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Table 12.2 The composition, normal serving size and weight of the 50 g carbohydrate portion of the test foods based on manufacturers' data.

Food

White bread (control)

Candy-coated chocolate peanut pieces

Chocolate-covered caramel and nougat bar

Chocolate-covered caramel and nougat bar1 ('lite' formulation)

Chocolate-covered caramel cookie bar

Chocolate-covered peanut and caramel bar

Chocolate granola bar

Energy bar 1 (cocoa-based)

Energy bar 2 (cocoa-based)

Energy drink2 (chocolate milk)

Milk chocolate bar

1 Includes polydextrose.

Energy Protein Fat Carbohydrate Normal

  • serving size (g)
  • kcal) (%) (%) 2.4

244 507 460 382 477 477 432 354 353 88 542

43.8

60.9

70.5 76.41

59.6

58.7

100 ml

36.9

Weight of 50 g carbohydrate portion (g)

114.2

82.1

71.0

81.6

73.2

72.3

69.4 385 ml

83.9

low glucose responses, the average GI being 49 and average II being 59. The candy-coated chocolate peanut pieces gave the lowest GI (GI = 33) while the chocolate granola bar and the chocolate-covered caramel and nougat bar had the highest (GI = 62). The latter value was comparable to that obtained by Jenkins et al. in 1981 for a similar product (Mars Bar) sold in Canada (4).

One reason for the relatively low GI values is the high fat content of the products. Fat in food is well known to slow gastric emptying, thereby producing lower glucose responses, but importantly, insulin responses are not always correspondingly low (25). Hence, high-fat foods such as chocolate may appear to be very desirable if GI were the only criterion for food selection (it shouldn't be).

One would normally expect the GI and II to be roughly similar since the blood glucose rise is the major stimulus for insulin secretion. Plasma glucose and insulin responses have correlated well in studies of sugary foods (5, 10) and starchy foods (26). Surprisingly, among this group of foods there was no positive correlation between glucose and insulin (r = 0.3, NS, Fig. 12.2). In fact, in three cases the II

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Table 12.3 The glycemic and insulin indices of chocolate products. Chocolate product

Candy-coated chocolate peanut pieces

Chocolate-covered caramel and nougat bar

Chocolate-covered caramel and nougat bar ('lite' formulation)

Chocolate-covered caramel cookie bar

Chocolate-covered peanut and caramel bar

Chocolate granola bar

Energy bar 1 (cocoa-based)

Energy bar 2 (cocoa-based)

Energy drink (chocolate milk)

Milk chocolate bar

Plasma glucose response to milk chocolate in ten healthy subjects.

Plasma glucose response to milk chocolate in ten healthy subjects.

was double that predicted (chocolate bar, candy-coated chocolate peanut pieces, chocolate-covered peanut and caramel bar). These unexpected findings therefore corroborate other reports that chocolate products sometimes produce disproportionately high insulin responses (10).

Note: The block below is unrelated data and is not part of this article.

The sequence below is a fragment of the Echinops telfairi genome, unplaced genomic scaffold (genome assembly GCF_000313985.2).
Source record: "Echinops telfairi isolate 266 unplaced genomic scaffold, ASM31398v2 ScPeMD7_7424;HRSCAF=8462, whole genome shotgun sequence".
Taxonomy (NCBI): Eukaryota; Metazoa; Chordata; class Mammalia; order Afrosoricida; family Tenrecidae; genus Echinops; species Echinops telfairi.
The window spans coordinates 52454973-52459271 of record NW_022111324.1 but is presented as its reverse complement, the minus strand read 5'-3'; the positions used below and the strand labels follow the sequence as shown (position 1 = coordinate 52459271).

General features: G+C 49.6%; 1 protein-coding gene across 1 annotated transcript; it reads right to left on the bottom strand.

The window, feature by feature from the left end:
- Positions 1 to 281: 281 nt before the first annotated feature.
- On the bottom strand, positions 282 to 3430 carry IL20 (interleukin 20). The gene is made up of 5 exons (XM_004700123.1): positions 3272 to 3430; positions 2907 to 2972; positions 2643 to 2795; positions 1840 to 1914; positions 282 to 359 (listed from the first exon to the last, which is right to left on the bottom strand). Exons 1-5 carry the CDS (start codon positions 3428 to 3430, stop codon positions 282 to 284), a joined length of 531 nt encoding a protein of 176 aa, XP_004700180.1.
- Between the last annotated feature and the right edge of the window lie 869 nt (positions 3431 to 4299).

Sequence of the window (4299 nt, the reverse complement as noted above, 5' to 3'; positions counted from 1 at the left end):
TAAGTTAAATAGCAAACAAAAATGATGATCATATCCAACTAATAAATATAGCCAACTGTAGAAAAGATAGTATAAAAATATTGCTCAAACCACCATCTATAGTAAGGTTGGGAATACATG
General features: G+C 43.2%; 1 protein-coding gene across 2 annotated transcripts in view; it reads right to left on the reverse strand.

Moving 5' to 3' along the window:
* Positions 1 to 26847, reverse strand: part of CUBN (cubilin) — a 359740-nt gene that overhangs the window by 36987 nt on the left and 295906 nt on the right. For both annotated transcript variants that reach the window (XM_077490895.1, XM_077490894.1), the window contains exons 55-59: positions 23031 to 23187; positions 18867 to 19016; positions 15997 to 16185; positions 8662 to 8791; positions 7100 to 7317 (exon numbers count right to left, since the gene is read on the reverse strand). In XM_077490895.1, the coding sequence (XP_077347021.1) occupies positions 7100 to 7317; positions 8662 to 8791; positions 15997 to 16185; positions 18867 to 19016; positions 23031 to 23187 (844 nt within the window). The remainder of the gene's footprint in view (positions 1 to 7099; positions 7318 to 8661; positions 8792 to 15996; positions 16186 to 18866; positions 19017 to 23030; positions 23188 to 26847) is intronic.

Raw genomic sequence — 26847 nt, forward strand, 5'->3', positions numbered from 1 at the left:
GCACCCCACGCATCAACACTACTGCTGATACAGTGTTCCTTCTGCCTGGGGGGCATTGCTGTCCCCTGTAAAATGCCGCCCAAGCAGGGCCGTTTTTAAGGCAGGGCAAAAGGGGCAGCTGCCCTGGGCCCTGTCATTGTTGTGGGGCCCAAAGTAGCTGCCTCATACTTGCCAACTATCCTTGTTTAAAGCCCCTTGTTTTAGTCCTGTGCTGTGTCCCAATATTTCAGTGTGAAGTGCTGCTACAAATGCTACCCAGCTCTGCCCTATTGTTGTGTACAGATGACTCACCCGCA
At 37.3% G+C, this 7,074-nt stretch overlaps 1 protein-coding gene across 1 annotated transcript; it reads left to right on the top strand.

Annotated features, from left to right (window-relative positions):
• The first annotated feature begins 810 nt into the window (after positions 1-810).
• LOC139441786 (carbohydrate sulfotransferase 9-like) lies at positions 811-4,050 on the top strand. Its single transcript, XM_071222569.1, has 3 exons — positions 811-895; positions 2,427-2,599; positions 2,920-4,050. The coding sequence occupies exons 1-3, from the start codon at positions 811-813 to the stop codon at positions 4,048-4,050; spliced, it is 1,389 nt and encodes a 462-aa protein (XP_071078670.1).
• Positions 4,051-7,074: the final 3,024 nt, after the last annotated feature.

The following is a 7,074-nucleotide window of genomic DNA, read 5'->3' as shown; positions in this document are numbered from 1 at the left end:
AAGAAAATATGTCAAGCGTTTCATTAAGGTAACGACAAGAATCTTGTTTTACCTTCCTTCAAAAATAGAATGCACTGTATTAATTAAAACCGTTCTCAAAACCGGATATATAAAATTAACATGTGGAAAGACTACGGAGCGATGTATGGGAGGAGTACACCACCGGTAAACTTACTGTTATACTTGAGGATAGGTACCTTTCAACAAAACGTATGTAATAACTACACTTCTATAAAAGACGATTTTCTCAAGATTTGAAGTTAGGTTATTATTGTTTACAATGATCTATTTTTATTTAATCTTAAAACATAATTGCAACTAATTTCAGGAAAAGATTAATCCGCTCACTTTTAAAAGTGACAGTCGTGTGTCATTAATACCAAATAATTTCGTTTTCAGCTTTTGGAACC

While the fat content might seem the obvious reason for the disparity between glucose and insulin, it is not the entire explanation. Foods with a similarly high fat content, such as potato chips and peanut butter, do not produce as much insulinemia as certain chocolate products (9). Furthermore, Brand Miller et al. (5) found that some low-fat chocolate products (<2% fat w/w) displayed the same disparity between glucose and insulin. For example, Kellogg's Coco-pops (a

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etin

Plasma insulin response to milk chocolate in ten healthy subjects.

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Time (min)

Plasma insulin response to milk chocolate in ten healthy subjects.

chocolate-coated puffed rice breakfast cereal) gave a GI of 77 but an II almost twice as high as expected (II = 124), the highest value seen in that study of 39 common foods). Similarly, the GI of a low-fat chocolate milk was 34 while the II was 69. In these instances, the high insulin response cannot be explained by large amounts of fat.

The quantity and quality of the protein may be another explanation for the high insulin response to some chocolate products. Like carbohydrate, protein also elicits an insulin response (27) and cocoa powder contains significant amounts of protein (18.5 g/100 g) (20). In healthy subjects, the degree of insulinemia (AUC) after consuming a 'pure' protein load is about 30% of that seen with the same amount of glucose (27). However, the amount of protein per 50 g carbohydrate portion was similar in most of the products that we tested. It is possible that cocoa is a source of non-nutritive substances that stimulate insulin secretion, but given the variation in insulin responses among similar chocolate products, other food ingredients may be responsible for the effect (28). Further research in this area is needed.

While a small number of chocolate-containing products appear to raise insulin levels higher than anticipated, their small contribution of calories to the diet suggests that they are not a significant health threat.

Significance of High Insulin Responses

Individual variation in insulin responses to foods is determined to a large degree by the level of insulin resistance in the individual (29). Insulin resistance is

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